- Wednesday, April 19, 2023 - 2:00pm to 4:30pm
FBH Faculty Lounge
This dissertation describes the symbolic rewriting of class antagonism during the high noon of British imperialism. Examining both working-class writing and canonical works through longstanding debates within English Marxism, and through more recent debates within postcolonial studies and novel theory, this study argues that the cultural imperatives of empire change in the period of Britain’s dual-reinvention as a mass democracy and a massively expanded imperial regime (1848-1914). More specifically, it assembles and investigates the literary history of a half-forgotten yet significant term, social imperialism: the use of imperial structures to mitigate social unrest within the metropole. Reading the works of Charles Dickens, Elizabeth Gaskell, William Billington, Jessie Fothergill, G. A Henty, Thomas Hardy, George Gissing, Ethel Carnie and James Hanley, the dissertation tracks the widespread recasting of the Victorian novel’s legendarily sympathetic imagination from the Condition-of-England debates to the First World War. Through readings of the spaces, styles, formal and generic prerogatives of poetry and prose, the dissertation understands Condition-of-England fiction, working-class poetry, historical fiction, boys adventure novels, imperial romance, and working-class modernism as an ensemble shot through with trans-Atlantic and inter-colonial material. Keeping centrally in view empire and the social problems of the industrial class system—two objects of attention that have come to seem mutually exclusive in Victorian and modernist studies—the dissertation hopes to contribute to the wider reassessment of high and low Victorian literary culture.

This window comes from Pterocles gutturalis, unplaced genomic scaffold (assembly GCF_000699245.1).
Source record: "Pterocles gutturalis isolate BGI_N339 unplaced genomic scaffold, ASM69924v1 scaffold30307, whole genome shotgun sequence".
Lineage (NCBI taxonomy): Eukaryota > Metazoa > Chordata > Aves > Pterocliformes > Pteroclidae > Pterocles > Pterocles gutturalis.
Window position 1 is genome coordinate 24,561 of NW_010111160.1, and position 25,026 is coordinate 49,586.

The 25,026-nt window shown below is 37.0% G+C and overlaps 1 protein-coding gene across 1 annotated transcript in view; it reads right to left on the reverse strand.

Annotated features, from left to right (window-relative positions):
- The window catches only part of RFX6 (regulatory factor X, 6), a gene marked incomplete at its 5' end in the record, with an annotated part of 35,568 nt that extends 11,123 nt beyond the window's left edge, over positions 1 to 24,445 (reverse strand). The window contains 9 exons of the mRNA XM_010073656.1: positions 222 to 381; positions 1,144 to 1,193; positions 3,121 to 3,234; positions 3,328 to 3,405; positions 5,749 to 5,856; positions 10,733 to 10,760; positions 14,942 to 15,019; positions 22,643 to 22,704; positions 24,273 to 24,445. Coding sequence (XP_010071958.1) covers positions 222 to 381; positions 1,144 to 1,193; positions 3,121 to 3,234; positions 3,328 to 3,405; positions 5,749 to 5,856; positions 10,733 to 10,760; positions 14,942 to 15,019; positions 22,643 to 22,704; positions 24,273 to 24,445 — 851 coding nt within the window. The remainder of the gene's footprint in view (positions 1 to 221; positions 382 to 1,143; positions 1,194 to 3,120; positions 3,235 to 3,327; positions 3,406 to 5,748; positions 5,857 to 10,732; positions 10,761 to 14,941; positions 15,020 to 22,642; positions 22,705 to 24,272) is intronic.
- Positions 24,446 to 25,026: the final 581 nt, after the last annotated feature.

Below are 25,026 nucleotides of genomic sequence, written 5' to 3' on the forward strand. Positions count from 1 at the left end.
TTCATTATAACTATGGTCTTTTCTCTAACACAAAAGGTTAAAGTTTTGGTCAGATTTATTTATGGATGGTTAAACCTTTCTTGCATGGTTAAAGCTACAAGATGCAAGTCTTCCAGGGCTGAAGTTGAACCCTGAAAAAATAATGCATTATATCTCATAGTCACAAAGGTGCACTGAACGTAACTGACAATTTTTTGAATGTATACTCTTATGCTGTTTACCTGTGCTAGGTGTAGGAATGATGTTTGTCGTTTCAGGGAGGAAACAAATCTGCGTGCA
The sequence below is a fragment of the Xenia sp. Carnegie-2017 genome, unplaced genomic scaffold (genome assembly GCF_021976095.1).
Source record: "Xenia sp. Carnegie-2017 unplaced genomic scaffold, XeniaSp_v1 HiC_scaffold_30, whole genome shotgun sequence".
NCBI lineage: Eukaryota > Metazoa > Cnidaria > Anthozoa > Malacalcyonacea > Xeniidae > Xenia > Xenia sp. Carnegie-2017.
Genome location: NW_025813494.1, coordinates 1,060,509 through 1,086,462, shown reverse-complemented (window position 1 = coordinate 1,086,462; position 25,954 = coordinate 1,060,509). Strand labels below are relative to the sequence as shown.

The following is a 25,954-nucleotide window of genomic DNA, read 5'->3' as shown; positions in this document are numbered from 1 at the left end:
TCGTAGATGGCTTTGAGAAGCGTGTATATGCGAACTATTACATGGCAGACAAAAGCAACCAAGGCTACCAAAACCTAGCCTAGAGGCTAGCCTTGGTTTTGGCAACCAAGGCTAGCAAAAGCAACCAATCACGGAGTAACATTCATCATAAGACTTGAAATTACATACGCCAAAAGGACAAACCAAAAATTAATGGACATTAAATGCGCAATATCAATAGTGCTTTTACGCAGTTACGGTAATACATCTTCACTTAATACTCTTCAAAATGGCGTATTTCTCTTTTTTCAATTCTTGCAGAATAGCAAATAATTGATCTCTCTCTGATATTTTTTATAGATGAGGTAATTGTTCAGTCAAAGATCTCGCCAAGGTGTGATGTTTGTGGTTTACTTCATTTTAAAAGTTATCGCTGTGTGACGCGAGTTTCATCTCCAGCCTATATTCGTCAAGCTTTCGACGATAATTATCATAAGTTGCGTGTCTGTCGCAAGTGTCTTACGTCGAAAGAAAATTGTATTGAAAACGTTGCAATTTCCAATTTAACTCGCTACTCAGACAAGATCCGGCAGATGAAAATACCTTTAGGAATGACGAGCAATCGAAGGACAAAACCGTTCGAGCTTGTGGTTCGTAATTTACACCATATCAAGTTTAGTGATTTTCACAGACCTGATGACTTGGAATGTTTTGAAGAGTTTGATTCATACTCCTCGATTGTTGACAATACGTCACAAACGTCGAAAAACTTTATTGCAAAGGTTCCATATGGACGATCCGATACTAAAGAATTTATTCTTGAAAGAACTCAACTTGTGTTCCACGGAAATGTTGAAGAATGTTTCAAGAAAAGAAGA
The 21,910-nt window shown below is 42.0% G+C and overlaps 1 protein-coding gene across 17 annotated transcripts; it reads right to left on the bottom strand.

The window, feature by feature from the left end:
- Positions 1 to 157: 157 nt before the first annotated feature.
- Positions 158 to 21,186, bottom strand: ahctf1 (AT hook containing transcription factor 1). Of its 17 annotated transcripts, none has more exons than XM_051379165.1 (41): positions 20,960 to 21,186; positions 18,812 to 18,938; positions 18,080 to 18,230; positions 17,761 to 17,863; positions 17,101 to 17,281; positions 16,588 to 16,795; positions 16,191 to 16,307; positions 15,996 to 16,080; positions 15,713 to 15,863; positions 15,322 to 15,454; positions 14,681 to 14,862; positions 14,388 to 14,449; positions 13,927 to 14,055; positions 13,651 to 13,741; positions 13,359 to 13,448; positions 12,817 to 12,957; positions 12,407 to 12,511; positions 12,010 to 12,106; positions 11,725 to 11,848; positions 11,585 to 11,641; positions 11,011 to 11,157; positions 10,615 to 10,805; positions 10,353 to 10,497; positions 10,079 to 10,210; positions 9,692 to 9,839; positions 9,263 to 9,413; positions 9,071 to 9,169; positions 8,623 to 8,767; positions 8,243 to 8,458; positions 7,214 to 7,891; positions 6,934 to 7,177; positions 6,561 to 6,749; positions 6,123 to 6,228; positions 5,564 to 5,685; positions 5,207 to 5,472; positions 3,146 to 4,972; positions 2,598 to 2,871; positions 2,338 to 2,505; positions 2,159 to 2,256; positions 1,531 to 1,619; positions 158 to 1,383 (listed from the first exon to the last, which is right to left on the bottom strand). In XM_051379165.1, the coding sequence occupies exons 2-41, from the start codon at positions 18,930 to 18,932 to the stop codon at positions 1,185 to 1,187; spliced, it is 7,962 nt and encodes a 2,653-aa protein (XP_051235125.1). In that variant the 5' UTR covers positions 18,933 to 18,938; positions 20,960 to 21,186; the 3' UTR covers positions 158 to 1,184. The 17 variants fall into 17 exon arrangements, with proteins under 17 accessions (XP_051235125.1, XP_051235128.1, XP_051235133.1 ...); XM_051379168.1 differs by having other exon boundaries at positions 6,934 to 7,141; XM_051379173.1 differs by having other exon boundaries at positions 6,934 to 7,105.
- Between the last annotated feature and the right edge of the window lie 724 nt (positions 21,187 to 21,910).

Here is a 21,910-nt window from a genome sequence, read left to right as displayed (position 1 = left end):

Committee: Emily Steinlight (chair), Jed Esty, Paul Saint-Am
Public portion starts 2pm in FBH English Faculty Lounge (3340 Walnut St, Fisher-Bennett Hall rm 135) or via zoom at https://upenn.zoom.us/j/92577466893, followed by a reception at 3.